Thomas H. Cormen is Professor of Computer Science and former Director of the Institute for Writing and Rhetoric at Dartmouth College.

Charles E. Leiserson is Professor of Computer Science and Engineering at the Massachusetts Institute of Technology.

Ronald L. Rivest is Andrew and Erna Viterbi Professor of Electrical Engineering and Computer Science at the Massachusetts Institute of Technology.

Clifford Stein is Professor of Industrial Engineering and Operations Research at Columbia University.

内容截图:


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目录

Introduction 3
1 The Role of Algorithms in Computing 5
1.1 Algorithms 5
1.2 Algorithms as a technology 11
2 Getting Started 16
2.1 Insertion sort 16
2.2 Analyzing algorithms 23
2.3 Designing algorithms 29
3 Growth of Functions 43
3.1 Asymptotic notation 43
3.2 Standard notations and common functions 53
4 Divide-and-Conquer 65
4.1 The maximum-subarray problem 68
4.2 Strassen's algorithm for matrix multiplication 75
4.3 The substitution method for solving recurrences 83
4.4 The recursion-tree method for solving recurrences 88
4.5 The master method for solving recurrences 93
4.6 Proof of the master theorem 97
5 Probabilistic Analysis and Randomized Algorithms 114
5.1 The hiring problem 114
5.2 Indicator random variables 118
5.3 Randomized algorithms 122
5.4 Probabilistic analysis and further uses of indicator random variables 130
II Sorting and Order Statistics
Introduction 147
6 Heapsort 151
6.1 Heaps 151
6.2 Maintaining the heap property 154
6.3 Building a heap 156
6.4 The heapsort algorithm 159
6.5 Priority queues 162
7 Quicksort 170
7.1 Description of quicksort 170
7.2 Performance of quicksort 174
7.3 A randomized version of quicksort 179
7.4 Analysis of quicksort 180
8 Sorting in Linear Time 191
8.1 Lower bounds for sorting 191
8.2 Counting sort 194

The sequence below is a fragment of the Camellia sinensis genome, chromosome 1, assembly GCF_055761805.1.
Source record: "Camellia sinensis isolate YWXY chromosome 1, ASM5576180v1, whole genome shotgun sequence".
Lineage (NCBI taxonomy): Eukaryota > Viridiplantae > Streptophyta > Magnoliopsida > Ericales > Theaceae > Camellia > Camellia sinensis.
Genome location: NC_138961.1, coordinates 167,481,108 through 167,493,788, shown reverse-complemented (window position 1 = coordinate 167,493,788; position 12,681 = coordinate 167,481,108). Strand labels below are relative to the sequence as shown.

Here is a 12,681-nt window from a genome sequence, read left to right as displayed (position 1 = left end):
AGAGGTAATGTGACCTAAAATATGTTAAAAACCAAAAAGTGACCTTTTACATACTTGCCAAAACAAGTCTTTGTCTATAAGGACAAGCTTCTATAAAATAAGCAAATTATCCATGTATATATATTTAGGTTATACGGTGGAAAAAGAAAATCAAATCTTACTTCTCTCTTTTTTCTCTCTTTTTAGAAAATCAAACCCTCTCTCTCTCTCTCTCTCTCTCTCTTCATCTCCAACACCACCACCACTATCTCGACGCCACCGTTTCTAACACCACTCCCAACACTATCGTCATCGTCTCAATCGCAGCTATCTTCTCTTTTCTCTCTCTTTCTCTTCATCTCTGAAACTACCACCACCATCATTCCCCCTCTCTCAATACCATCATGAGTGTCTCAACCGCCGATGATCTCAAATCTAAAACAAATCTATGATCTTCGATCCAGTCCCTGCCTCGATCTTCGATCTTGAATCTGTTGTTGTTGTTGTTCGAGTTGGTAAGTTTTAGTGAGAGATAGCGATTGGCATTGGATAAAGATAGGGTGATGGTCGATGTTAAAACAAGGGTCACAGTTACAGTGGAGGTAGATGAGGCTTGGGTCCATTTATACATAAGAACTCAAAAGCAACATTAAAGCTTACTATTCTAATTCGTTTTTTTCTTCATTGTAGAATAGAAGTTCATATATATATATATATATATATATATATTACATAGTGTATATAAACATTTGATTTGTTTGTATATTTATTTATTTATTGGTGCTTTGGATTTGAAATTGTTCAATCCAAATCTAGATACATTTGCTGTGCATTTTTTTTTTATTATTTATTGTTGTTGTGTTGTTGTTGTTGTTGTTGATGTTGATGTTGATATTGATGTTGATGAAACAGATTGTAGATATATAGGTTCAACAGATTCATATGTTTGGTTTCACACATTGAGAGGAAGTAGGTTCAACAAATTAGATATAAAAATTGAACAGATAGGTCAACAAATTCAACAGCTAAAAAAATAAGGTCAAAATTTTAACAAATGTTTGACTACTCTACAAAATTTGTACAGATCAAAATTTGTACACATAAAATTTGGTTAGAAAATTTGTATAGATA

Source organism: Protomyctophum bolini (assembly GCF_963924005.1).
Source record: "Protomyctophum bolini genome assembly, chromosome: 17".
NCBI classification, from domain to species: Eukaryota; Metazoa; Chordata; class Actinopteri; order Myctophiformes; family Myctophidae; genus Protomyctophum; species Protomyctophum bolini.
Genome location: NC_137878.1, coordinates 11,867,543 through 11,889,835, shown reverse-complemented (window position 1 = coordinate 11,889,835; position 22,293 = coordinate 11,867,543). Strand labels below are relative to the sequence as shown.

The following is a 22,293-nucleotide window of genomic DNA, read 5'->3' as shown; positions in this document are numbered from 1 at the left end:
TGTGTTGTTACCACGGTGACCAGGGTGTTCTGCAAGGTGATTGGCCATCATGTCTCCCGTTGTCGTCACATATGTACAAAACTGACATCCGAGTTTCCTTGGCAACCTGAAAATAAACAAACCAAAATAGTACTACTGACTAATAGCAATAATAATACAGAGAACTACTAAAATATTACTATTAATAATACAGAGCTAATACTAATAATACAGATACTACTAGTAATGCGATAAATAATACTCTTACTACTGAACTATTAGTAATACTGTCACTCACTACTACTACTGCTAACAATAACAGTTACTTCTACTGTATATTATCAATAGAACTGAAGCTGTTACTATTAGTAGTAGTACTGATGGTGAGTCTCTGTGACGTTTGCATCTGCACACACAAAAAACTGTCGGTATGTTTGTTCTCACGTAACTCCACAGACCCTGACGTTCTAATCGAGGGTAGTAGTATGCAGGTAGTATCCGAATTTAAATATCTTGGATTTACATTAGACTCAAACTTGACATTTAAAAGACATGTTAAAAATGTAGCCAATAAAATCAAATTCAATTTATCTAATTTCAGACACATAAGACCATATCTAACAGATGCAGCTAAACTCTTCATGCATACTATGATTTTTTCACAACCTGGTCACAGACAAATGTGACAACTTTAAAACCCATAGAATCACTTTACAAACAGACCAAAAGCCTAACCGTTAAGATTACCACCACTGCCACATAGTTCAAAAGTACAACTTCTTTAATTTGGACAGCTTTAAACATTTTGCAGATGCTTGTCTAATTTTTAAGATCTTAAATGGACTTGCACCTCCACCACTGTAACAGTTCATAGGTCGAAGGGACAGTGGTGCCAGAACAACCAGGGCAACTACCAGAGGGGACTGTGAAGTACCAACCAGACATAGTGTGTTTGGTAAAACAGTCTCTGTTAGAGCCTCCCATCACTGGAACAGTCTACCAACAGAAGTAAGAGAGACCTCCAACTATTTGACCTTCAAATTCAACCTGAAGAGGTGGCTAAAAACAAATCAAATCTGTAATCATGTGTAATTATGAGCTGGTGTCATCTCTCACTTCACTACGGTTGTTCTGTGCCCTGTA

8.3 Radix sort 197
8.4 Bucket sort 200
9 Medians and Order Statistics 213
9.1 Minimum and maximum 214
9.2 Selection in expected linear time 215
9.3 Selection in worst-case linear time 220
III Data Structures
Introduction 229
10 Elementary Data Structures 232
10.1 Stacks and queues 232
10.2 Linked lists 236
10.3 Implementing pointers and objects 241
10.4 Representing rooted trees 246
11 Hash Tables 253
11.1 Direct-address tables 254
11.2 Hash tables 256
11.3 Hash functions 262
11.4 Open addressing 269
11.5 Perfect hashing 277
12 Binary Search Trees 286
12.1 What is a binary search tree? 286
12.2 Querying a binary search tree 289
12.3 Insertion and deletion 294
12.4 Randomly built binary search trees 299
13 Red-Black Trees 308
13.1 Properties of red-black trees 308
13.2 Rotations 312
13.3 Insertion 315
13.4 Deletion 323
14 Augmenting Data Structures 339
14.1 Dynamic order statistics 339
14.2 How to augment a data structure 345
14.3 Interval trees 348
IV Advanced Design and Analysis Techniques
Introduction 357
15 Dynamic Programming 359
15.1 Rod cutting 360
15.2 Matrix-chain multiplication 370
15.3 Elements of dynamic programming 378
15.4 Longest common subsequence 390
15.5 Optimal binary search trees 397
16 Greedy Algorithms 414
16.1 An activity-selection problem 415
16.2 Elements of the greedy strategy 423
16.3 Huffman codes 428
16.4 Matroids and greedy methods 437
16.5 A task-scheduling problem as a matroid 443
17 Amortized Analysis 451
17.1 Aggregate analysis 452
17.2 The accounting method 456
17.3 The potential method 459
17.4 Dynamic tables 463
V Advanced Data Structures
Introduction 481
18 B-Trees 484
18.1 Definition of B-trees 488
18.2 Basic operations on B-trees 491
18.3 Deleting a key from a B-tree 499
19 Fibonacci Heaps 505
19.1 Structure of Fibonacci heaps 507
19.2 Mergeable-heap operations 510
19.3 Decreasing a key and deleting a node 518
19.4 Bounding the maximum degree 523